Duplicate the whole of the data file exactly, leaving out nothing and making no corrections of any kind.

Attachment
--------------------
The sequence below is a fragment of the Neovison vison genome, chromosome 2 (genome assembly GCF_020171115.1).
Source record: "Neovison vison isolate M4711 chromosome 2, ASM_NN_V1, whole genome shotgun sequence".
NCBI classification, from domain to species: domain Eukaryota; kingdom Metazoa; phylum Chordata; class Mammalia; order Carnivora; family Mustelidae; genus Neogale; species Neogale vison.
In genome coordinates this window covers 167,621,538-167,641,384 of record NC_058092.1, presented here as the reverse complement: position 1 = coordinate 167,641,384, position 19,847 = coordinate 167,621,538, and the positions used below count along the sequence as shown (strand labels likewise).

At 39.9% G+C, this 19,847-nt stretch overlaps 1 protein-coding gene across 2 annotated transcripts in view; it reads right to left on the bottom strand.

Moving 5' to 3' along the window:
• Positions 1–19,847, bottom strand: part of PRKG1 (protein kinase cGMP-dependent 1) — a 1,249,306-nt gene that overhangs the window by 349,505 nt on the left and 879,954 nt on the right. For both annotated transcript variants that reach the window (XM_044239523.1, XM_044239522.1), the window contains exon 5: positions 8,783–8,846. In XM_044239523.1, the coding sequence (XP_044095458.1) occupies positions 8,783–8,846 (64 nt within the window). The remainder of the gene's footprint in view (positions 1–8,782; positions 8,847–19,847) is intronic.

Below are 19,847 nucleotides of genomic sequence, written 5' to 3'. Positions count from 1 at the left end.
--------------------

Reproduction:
The sequence below is a fragment of the Neovison vison genome, chromosome 2 (genome assembly GCF_020171115.1).
Source record: "Neovison vison isolate M4711 chromosome 2, ASM_NN_V1, whole genome shotgun sequence".
NCBI classification, from domain to species: domain Eukaryota; kingdom Metazoa; phylum Chordata; class Mammalia; order Carnivora; family Mustelidae; genus Neogale; species Neogale vison.
In genome coordinates this window covers 167,621,538-167,641,384 of record NC_058092.1, presented here as the reverse complement: position 1 = coordinate 167,641,384, position 19,847 = coordinate 167,621,538, and the positions used below count along the sequence as shown (strand labels likewise).

At 39.9% G+C, this 19,847-nt stretch overlaps 1 protein-coding gene across 2 annotated transcripts in view; it reads right to left on the bottom strand.

Moving 5' to 3' along the window:
• Positions 1–19,847, bottom strand: part of PRKG1 (protein kinase cGMP-dependent 1) — a 1,249,306-nt gene that overhangs the window by 349,505 nt on the left and 879,954 nt on the right. For both annotated transcript variants that reach the window (XM_044239523.1, XM_044239522.1), the window contains exon 5: positions 8,783–8,846. In XM_044239523.1, the coding sequence (XP_044095458.1) occupies positions 8,783–8,846 (64 nt within the window). The remainder of the gene's footprint in view (positions 1–8,782; positions 8,847–19,847) is intronic.

Below are 19,847 nucleotides of genomic sequence, written 5' to 3'. Positions count from 1 at the left end.